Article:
|Publication number||US5772748 A|
|Application number||US 08/575,215|
|Publication date||Jun 30, 1998|
|Filing date||Dec 20, 1995|
|Priority date||Apr 25, 1995|
|Also published as||CA2219319A1, CA2219319C, DE69601790D1, DE69601790T2, EP0822876A1, EP0822876B1, US5503795, WO1996033832A1|
|Publication number||08575215, 575215, US 5772748 A, US 5772748A, US-A-5772748, US5772748 A, US5772748A|
|Inventors||Theodore Russell Hubbard|
|Original Assignee||Sinter Metals, Inc.|
|Export Citation||BiBTeX, EndNote, RefMan|
|Patent Citations (21), Referenced by (26), Classifications (15), Legal Events (6)|
|External Links: USPTO, USPTO Assignment, Espacenet|
This is a divisional of application Ser. No. 08/428,560 filed on Apr. 25, 1995 now U.S. Pat. No. 5.503,795.
The present invention is directed to the field of pressed and sintered powdered metal components. The present invention has particular applicability to pressed metal parts which require annular grooves, undercuts, internal cavities and the like.
In recent times, powder metallurgy (P/M) has become a viable alternative to traditional casting and machining techniques for fashioning metal components. In the P/M process, powdered metal is added to a mold and then compacted under very high pressures, typically between about 20-80 tons per square inch. The compacted part is ejected from the mold as a "green" part. The green parts are then sintered in a furnace operating at temperatures of typically 2000°-2500° F. The sintering process effectively welds together all of the individual powered metal grains into a solid mass of considerable mechanical strength. The P/M process can be generally used to make parts from any type of metal and sintering temperatures are primarily determined by the temperatures of fusion for each metal type.
P/M parts have several significant advantages over traditional cast or machined parts. P/M parts can be molded with very intricate features that eliminate much of the cutting that is required with conventional machining. P/M parts can be molded to tolerances within about 4 or 5 thousandths, a level of precision acceptable for many machine surfaces. Surfaces which require tighter tolerances can be quickly and easily machined since only a very small amount of metal need be removed. The surfaces of P/M parts are very smooth and offer an excellent finish which is suitable as a bearing surface.
The P/M process is also very efficient compared with other processes. P/M processes are capable of typically producing between 200-2000 pieces per hour depending on the size and the degree of complexity. The molds are typically capable of thousands of service hours before wearing out and requiring replacement. Since almost all of the powdered metal which enters the mold becomes part of the finished product, the P/M process is about 97% materials efficient. During sintering, it is only necessary to heat the green part to a temperature which permits fusion of the metal powder granules. This temperature is typically much lower than the melting point of the metal, and so sintering is considerably more energy efficient than a comparable casting process.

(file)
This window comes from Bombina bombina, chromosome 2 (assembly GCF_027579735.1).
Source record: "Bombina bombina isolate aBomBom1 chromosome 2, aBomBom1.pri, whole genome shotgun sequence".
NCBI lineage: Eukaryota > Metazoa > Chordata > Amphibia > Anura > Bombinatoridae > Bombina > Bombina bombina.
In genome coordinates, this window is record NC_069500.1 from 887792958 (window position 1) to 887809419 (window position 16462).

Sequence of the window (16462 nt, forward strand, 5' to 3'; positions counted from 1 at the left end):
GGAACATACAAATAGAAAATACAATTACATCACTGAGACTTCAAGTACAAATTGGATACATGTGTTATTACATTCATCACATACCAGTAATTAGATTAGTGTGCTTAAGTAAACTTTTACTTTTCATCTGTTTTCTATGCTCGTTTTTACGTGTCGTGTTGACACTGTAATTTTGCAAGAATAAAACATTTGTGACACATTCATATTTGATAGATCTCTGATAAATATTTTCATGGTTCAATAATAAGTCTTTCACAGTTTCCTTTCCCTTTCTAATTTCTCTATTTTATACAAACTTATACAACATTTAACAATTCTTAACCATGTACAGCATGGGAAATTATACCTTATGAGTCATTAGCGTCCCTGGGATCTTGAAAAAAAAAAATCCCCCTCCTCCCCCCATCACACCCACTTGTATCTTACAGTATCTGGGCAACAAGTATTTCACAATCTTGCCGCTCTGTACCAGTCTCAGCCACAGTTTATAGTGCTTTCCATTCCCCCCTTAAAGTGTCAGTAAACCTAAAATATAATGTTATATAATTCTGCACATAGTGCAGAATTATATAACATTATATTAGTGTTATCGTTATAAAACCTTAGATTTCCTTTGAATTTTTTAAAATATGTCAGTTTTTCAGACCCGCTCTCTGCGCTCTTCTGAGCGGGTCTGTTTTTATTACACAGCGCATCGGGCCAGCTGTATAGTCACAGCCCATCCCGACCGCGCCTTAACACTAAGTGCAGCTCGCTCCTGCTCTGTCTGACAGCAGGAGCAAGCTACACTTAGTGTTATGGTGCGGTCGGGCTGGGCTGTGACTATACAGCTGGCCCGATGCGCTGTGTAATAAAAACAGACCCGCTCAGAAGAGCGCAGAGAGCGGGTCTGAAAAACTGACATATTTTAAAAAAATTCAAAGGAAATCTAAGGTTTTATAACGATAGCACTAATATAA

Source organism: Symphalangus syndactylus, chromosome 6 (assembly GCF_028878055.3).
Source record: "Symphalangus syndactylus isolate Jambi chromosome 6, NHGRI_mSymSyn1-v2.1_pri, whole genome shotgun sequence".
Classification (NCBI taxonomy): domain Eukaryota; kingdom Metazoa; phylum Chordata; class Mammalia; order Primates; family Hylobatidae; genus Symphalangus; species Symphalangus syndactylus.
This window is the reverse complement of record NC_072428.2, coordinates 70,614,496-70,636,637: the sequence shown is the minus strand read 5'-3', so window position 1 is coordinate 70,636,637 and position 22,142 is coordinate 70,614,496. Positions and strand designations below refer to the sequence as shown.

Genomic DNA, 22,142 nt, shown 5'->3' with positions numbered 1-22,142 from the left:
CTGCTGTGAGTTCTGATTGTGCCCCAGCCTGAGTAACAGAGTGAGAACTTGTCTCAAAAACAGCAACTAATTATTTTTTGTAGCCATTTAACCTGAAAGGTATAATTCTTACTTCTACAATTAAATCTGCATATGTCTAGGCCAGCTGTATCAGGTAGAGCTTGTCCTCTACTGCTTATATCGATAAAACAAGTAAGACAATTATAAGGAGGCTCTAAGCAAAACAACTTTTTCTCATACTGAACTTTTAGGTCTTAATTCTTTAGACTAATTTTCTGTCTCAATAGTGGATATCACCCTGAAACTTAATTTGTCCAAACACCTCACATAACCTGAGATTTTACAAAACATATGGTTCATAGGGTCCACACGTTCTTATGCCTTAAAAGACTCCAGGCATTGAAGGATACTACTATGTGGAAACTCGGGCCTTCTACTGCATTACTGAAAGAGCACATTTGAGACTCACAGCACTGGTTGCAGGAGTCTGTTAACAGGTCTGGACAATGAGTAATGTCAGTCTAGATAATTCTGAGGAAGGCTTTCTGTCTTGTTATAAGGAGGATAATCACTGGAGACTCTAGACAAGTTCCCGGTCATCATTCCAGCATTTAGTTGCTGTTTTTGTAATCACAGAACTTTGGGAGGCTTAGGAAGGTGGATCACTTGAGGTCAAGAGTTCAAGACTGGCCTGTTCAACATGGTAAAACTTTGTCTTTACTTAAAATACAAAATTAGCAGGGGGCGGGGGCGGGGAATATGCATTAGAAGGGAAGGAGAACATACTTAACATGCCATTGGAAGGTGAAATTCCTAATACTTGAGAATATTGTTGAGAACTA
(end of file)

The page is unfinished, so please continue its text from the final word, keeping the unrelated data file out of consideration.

P/M parts are inherently somewhat porous. Due to the nature of the metal powder and the compaction process, there are inherently some voids where the metal powder particles are not completely compacted. These voids are a function of compaction pressures and powder particle geometry. Consequently, the voids (and hence the porosity) can be controlled to whatever degree desired. Structural parts can be produced that are 80-95% as dense as solid metal parts with comparable mechanical strengths.
The porosity of P/M parts can be exploited to advantage. The voids essentially represent a "cavernous" network that permeates the microstructure of a P/M part. These voids can be vacuum impregnated with oil to create self-lubricated parts with properties that cannot be matched by conventional cast and machined parts. The porosity also creates significant sound damping which results in quieter parts that do not vibrate or "ring" during operation. Also, the pores can be filled with corrosion-resisting materials or "infiltrated" with vaporized metals to provide various material and metallurgical properties that could not be attained in conventional cast and machined parts.
In spite of the many advantages of P/M parts, they have previously suffered from certain drawbacks. P/M parts are molded under high pressures which are attained through large opposing forces that are generated by the molding equipment. These forces are applied by mold elements which move back and forth in opposing vertical linear directions. The P/M parts produced thereby have previously necessarily had a "vertical" profile. Such conventional mold tooling and operation requirements do not allow the formation of transverse features which are indented or recessed between the ends of the molded part. An example of such a P/M element illustrating the vertical profile limitation is shown in FIG. 1. Also, P/M parts must necessarily have a vertical profile to facilitate their release from the mold. Since mold elements move back and forth in opposing vertical directions, P/M parts formed with transverse features, i.e. grooves, undercuts, crosscuts or threads would inhibit mold release. As seen in FIG. 2, such profile features had previously required a secondary machining step which adds greatly to the cost of the part, creating an economic disincentive to P/M fabrication.
The conventional P/M process is also not suitable for fashioning elements that have steeply sloped surfaces. If a surface is too steeply tapered the mold pressures will force the powder from the mold, thus prohibiting the formation of a tapered portion. Thus, tapered members of this type also require secondary machining.